Thursday, February 10, 2011

More Photography Tips

First of all, I meant to get this post done last weekend, but I had a busy day with family and then two photo sessions this week and several snows here it is finally....

I was all set to do a photoshop tutorial, but I decided do something a bit more in depth from my last photography tips post.  I wanted to talk today specifically about shooting in manual mode for dslr's.  It took me quite a while to start shooting exclusively in manual mode because I would forget to change my settings while chasing my toddler around.  I would get quite frustrated and discouraged when half of my images were either over or under exposed, blurry, or grainy.  It takes a while to get used to it, you just have to stick with it and practice!  Now I really don't even think about it, I always shoot in manual.    So, I thought I would go through the things I do to zero in on the correct exposure while shooting in manual mode.

1)First I set my ISO depending on light conditions.  If I'm outside and it's sunny and fairly bright then I'll set my ISO to 200 or less.  If I'm in the shade, then it might be 400, indoors it can go up to 1000 depending on available light.  (Keep in mind I do manual, NO flash photography 99% of the time, so ISO is very important).
2) Once I've got my ISO determined I will set my aperture.  A smaller aperture (high f-number) increases the depth of field and will bring the background and foreground into focus.  A larger aperture (low f-number) decreases the depth of field which softens the background and focuses on the subject.  For portraits you will want to work with a larger aperture or low f-number.  I don't change this much, I usually shoot pretty wide open (lower f-stop), usually anywhere from 2.2 - 4.5.
3) Next I spot meter off the skin.  I mentioned in my last post that you will need to determine the appropriate metering mode for the type of pictures you are taking. Since I do portraits I find that spot metering work best for me most of the time. I spot meter off the skin of the face primarily and it works very well in most situation.  Next (while keeping the spot meter where I want it), I will adjust my shutter speed to achieve the correct exposure.  I will spot meter and adjust the shutter speed for every shot.
4) Then I focus in and take a couple of shots.  (I use single point focus and move my focus around where I want it to be that's another thing I adjust with every shot). I then check them to see if  (a) the exposure looks correct (not too dark or too light)....{I will explain how a histogram works in a future post, but it would be worthwhile to read about it in your camera manual} , (b) my subject is in focus, and (c) the shot is sharp (not blurry).  If my exposure is incorrect I will re-adjust my ISO, aperture, or shutter speed depending on the issue and take a few more shots.  You could do these adjustments in a variety of ways and there is no exact formula....but the more you practice the easier it will get to find the right balance.  I often find that if the picture is blurry then I need to bump up my ISO and increase my shutter speed.  If the focus area is too small (like only on the eyes of my subject rather than the entire face) then I will check my aperture and adjust it to a higher f-stop number or possibly.  If the pictures appear grainy (higher ISOs will produce more noise and result in a grainy image), then I don't have enough light and will have to supplement my natural light with indoor light, or move to a difference area (for me that would be outside) in order to lower my ISO value.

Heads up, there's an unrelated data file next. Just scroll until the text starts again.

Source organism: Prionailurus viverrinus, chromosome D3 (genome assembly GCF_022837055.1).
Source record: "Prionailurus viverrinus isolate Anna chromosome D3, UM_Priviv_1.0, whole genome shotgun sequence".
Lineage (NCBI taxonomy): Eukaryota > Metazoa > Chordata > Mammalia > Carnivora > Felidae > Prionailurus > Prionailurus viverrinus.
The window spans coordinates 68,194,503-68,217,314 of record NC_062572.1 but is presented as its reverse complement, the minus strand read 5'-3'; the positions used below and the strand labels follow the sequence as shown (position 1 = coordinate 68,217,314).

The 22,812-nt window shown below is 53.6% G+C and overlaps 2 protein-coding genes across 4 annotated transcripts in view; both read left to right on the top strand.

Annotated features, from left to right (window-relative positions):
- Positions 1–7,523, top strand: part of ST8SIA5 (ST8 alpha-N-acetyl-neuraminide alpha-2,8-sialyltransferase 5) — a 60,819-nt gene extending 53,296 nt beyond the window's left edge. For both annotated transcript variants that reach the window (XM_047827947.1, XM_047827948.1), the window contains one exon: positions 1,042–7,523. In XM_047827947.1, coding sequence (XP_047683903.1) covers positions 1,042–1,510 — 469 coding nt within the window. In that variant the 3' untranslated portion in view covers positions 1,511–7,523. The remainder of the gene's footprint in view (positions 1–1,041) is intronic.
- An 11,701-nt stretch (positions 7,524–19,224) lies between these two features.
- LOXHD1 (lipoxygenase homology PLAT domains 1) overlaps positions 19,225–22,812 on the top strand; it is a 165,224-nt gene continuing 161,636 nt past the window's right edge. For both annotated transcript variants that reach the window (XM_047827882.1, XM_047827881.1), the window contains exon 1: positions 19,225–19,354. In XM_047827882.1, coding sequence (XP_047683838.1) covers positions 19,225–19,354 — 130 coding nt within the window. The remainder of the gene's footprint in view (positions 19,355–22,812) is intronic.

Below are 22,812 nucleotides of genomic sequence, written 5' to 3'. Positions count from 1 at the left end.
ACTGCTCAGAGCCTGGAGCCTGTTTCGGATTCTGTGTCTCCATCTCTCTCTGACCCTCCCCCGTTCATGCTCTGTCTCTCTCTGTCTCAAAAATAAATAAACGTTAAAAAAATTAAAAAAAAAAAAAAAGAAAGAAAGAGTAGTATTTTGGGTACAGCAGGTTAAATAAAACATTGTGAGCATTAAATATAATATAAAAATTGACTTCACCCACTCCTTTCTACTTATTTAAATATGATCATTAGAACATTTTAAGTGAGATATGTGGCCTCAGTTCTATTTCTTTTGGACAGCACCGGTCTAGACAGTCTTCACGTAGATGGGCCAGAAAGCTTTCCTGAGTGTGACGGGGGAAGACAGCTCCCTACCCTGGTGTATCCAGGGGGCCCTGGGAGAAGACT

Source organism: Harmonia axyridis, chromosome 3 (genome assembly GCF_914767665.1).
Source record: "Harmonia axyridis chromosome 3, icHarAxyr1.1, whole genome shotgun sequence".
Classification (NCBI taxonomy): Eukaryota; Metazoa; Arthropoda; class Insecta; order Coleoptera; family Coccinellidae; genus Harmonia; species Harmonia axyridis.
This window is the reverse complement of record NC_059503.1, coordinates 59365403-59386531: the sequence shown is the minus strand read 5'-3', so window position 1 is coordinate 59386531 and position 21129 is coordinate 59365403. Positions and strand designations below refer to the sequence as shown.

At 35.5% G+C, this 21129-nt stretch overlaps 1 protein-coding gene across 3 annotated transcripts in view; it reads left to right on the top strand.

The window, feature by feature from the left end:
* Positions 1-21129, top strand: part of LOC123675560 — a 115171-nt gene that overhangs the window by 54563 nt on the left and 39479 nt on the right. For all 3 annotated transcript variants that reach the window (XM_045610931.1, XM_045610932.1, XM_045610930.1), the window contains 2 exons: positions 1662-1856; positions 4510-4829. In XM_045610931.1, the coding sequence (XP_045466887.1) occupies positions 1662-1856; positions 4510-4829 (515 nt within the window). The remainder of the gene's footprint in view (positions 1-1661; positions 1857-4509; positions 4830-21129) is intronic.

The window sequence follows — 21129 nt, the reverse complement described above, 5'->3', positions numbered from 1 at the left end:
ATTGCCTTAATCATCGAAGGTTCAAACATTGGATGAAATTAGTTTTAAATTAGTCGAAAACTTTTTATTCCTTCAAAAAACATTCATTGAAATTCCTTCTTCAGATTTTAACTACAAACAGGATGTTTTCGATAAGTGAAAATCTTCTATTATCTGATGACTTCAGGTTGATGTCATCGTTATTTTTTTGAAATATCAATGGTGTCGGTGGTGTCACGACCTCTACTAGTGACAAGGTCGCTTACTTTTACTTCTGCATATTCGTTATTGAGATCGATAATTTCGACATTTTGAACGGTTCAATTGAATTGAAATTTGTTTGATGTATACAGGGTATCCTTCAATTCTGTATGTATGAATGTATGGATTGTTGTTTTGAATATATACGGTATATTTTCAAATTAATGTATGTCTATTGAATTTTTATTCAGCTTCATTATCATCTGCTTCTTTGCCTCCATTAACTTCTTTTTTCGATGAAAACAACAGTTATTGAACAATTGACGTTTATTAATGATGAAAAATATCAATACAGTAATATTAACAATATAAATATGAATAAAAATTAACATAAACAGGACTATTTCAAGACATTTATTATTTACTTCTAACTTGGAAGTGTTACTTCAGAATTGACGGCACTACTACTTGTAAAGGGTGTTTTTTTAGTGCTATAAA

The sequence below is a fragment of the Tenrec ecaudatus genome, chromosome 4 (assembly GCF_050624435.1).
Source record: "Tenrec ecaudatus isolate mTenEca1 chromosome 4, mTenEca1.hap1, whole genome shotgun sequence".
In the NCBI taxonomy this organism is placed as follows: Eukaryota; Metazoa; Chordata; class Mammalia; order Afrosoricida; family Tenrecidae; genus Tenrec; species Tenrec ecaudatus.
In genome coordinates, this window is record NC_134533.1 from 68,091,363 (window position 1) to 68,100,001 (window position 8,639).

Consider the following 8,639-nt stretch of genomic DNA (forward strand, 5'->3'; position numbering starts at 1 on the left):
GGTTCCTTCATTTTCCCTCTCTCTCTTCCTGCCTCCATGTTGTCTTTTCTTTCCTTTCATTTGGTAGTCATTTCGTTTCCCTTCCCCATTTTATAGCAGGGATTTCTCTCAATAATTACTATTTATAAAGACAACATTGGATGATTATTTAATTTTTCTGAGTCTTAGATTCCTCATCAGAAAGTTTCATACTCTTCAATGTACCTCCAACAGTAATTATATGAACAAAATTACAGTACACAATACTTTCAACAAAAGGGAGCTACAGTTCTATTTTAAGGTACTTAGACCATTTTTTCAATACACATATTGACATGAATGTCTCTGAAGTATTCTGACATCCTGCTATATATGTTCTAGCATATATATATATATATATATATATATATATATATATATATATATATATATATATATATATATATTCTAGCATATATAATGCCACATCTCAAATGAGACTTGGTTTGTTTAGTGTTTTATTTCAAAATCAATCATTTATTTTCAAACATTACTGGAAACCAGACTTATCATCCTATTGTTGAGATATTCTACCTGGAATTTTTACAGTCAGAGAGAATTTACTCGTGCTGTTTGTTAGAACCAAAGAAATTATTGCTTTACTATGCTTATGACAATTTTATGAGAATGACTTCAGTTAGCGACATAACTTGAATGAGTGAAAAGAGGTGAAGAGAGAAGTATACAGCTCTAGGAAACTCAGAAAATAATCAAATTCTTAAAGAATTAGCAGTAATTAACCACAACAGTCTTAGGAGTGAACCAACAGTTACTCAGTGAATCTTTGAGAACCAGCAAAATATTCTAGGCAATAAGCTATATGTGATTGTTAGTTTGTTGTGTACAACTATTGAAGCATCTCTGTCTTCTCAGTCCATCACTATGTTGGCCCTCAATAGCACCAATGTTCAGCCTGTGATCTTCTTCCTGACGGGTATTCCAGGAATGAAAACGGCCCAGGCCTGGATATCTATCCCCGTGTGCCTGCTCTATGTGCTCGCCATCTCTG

I realize this might not make a lot of sense to many, but if you get your dslr manual out and read through it, then this might make sense.  : )  There is no one perfect formula....the correct exposure can be achieved in many ways, this is just how I do it.  It took me a while to 'get' the way it all works to create the correct exposure.  Also I have to put it out there that I am not an expert and I'm 100% self taught, so I may not explain everything correctly (technically or otherwise)....I have a degree in marketing, not keep that in mind.  : )

I just hope that those of you who want to learn more about your dslr and are shooting in manual will get something out of this.


Shelby said...

This is ridiculously helpful - thank you! Now I understand what that grainy quality is; I can't push the ISO too far. I feel like I'm starting to figure out how these components come together. Your posts make my camera manual make sense for the first time ever!